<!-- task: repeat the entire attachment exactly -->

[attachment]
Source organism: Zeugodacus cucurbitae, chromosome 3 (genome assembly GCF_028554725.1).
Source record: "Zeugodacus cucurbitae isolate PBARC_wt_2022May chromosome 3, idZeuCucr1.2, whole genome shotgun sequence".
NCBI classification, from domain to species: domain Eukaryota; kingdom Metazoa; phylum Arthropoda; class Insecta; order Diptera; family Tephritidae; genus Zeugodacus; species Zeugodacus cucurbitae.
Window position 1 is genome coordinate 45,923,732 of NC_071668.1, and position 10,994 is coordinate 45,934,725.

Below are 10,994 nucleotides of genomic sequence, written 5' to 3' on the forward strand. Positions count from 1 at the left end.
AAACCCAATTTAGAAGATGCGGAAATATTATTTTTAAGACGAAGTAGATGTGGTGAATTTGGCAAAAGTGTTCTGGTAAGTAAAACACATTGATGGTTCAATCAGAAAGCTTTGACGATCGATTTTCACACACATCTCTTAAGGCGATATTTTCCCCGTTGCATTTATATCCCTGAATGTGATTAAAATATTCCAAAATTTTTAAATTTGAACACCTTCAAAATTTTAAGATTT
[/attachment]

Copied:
Source organism: Zeugodacus cucurbitae, chromosome 3 (genome assembly GCF_028554725.1).
Source record: "Zeugodacus cucurbitae isolate PBARC_wt_2022May chromosome 3, idZeuCucr1.2, whole genome shotgun sequence".
NCBI classification, from domain to species: domain Eukaryota; kingdom Metazoa; phylum Arthropoda; class Insecta; order Diptera; family Tephritidae; genus Zeugodacus; species Zeugodacus cucurbitae.
Window position 1 is genome coordinate 45,923,732 of NC_071668.1, and position 10,994 is coordinate 45,934,725.

Below are 10,994 nucleotides of genomic sequence, written 5' to 3' on the forward strand. Positions count from 1 at the left end.
AAACCCAATTTAGAAGATGCGGAAATATTATTTTTAAGACGAAGTAGATGTGGTGAATTTGGCAAAAGTGTTCTGGTAAGTAAAACACATTGATGGTTCAATCAGAAAGCTTTGACGATCGATTTTCACACACATCTCTTAAGGCGATATTTTCCCCGTTGCATTTATATCCCTGAATGTGATTAAAATATTCCAAAATTTTTAAATTTGAACACCTTCAAAATTTTAAGATTT